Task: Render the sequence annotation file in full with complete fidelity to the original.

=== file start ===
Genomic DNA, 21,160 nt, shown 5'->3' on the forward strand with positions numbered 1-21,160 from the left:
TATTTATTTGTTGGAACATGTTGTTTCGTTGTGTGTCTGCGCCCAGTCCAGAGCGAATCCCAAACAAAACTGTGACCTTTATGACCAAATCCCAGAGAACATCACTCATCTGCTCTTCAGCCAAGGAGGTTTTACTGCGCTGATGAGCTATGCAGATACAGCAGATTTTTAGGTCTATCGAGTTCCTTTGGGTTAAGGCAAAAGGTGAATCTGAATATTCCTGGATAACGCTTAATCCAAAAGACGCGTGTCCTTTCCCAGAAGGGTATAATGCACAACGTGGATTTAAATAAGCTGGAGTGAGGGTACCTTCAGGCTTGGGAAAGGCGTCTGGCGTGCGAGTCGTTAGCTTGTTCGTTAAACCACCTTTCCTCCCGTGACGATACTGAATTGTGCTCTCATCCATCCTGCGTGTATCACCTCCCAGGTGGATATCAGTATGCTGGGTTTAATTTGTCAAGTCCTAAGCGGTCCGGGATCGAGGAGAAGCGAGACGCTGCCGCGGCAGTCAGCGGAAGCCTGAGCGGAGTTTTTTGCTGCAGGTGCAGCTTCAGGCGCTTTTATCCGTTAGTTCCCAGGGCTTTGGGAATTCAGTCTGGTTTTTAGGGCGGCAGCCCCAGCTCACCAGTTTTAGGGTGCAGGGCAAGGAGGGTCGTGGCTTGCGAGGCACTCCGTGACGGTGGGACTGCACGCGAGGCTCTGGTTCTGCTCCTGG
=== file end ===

Genomic DNA, 21,160 nt, shown 5'->3' on the forward strand with positions numbered 1-21,160 from the left:
TATTTATTTGTTGGAACATGTTGTTTCGTTGTGTGTCTGCGCCCAGTCCAGAGCGAATCCCAAACAAAACTGTGACCTTTATGACCAAATCCCAGAGAACATCACTCATCTGCTCTTCAGCCAAGGAGGTTTTACTGCGCTGATGAGCTATGCAGATACAGCAGATTTTTAGGTCTATCGAGTTCCTTTGGGTTAAGGCAAAAGGTGAATCTGAATATTCCTGGATAACGCTTAATCCAAAAGACGCGTGTCCTTTCCCAGAAGGGTATAATGCACAACGTGGATTTAAATAAGCTGGAGTGAGGGTACCTTCAGGCTTGGGAAAGGCGTCTGGCGTGCGAGTCGTTAGCTTGTTCGTTAAACCACCTTTCCTCCCGTGACGATACTGAATTGTGCTCTCATCCATCCTGCGTGTATCACCTCCCAGGTGGATATCAGTATGCTGGGTTTAATTTGTCAAGTCCTAAGCGGTCCGGGATCGAGGAGAAGCGAGACGCTGCCGCGGCAGTCAGCGGAAGCCTGAGCGGAGTTTTTTGCTGCAGGTGCAGCTTCAGGCGCTTTTATCCGTTAGTTCCCAGGGCTTTGGGAATTCAGTCTGGTTTTTAGGGCGGCAGCCCCAGCTCACCAGTTTTAGGGTGCAGGGCAAGGAGGGTCGTGGCTTGCGAGGCACTCCGTGACGGTGGGACTGCACGCGAGGCTCTGGTTCTGCTCCTGG